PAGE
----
Early peripheral blood blast clearance during induction chemotherapy for acute myeloid leukemia predicts superior relapse-free survival
Precursor Cell Lymphoblastic Leukemia-Lymphoma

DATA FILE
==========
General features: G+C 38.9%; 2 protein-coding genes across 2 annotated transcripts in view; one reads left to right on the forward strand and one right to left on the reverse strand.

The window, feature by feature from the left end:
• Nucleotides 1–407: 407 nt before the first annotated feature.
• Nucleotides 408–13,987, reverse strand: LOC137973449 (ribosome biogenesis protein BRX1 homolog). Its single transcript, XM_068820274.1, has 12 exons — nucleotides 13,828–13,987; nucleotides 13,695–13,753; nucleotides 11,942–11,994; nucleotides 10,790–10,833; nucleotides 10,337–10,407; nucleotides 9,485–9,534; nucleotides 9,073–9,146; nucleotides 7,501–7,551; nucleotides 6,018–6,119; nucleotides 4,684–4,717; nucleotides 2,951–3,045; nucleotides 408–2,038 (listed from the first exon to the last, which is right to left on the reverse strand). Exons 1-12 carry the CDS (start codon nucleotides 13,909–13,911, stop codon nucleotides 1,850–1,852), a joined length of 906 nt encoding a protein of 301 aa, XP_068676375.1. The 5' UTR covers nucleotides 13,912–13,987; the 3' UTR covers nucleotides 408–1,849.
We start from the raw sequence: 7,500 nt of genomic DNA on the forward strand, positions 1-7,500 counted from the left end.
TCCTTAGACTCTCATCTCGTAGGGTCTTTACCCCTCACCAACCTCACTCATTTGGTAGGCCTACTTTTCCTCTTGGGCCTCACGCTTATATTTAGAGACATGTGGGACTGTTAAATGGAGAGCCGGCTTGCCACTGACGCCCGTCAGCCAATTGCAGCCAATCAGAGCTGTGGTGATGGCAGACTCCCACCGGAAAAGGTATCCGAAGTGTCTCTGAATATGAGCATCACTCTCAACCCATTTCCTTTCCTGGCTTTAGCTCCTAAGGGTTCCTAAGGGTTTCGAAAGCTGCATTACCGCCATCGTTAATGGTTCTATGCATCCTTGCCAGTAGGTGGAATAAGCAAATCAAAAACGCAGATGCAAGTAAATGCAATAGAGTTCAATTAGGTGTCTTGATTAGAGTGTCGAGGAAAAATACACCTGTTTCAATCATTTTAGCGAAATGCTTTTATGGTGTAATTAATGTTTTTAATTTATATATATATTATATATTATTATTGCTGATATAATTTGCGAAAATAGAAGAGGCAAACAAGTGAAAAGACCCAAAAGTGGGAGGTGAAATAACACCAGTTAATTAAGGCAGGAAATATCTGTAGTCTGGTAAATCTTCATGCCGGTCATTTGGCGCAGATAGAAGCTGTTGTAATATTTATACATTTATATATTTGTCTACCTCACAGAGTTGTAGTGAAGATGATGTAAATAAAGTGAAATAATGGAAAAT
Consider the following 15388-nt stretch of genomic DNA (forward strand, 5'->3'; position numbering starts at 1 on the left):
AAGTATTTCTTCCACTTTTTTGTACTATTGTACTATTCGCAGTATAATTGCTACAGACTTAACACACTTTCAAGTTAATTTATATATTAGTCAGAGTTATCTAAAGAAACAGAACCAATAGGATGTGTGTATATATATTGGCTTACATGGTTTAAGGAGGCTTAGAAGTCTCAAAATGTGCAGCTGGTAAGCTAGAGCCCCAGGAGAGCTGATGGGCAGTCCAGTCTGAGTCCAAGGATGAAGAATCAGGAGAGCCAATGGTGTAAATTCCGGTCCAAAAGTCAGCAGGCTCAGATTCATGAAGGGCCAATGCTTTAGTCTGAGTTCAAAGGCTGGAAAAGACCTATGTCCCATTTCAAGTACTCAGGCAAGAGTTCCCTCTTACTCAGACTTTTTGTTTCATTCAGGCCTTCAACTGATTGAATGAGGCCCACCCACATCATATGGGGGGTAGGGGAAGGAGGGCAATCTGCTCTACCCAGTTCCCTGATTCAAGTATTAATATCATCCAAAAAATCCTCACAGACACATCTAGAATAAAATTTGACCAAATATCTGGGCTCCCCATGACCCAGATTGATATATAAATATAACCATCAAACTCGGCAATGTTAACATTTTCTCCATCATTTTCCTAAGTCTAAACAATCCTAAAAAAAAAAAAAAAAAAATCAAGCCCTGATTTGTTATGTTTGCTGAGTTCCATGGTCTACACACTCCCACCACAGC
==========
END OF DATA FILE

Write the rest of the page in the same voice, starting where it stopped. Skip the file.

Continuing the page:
In childhood acute lymphoblastic leukemia (ALL), a rapid decline of circulating leukemic blasts in response to induction chemotherapy or prednisone is one of the most important prognostic factors, not only for achieving remission but also for relapse-free survival (RFS). However, in acute myeloid leukemia (AML) parameters of chemosensitivity have been restricted mainly to the rapidity of achievement of complete remission (CR) or the assessment of residual leukemic bone marrow blasts during aplasia. We hypothesized that the time to circulating peripheral blood blast clearance, as a potential surrogate for in vivo chemosensitivity, would have prognostic relevance in AML also. In a retrospective analysis of a cohort of 86 adult patients with AML receiving uniform induction and consolidation chemotherapy, we demonstrate that the time to clearance of circulating blasts during induction chemotherapy is an independent prognostic marker of RFS, superseding other known or established risk factors, including karyotype and number of inductions to achieve CR.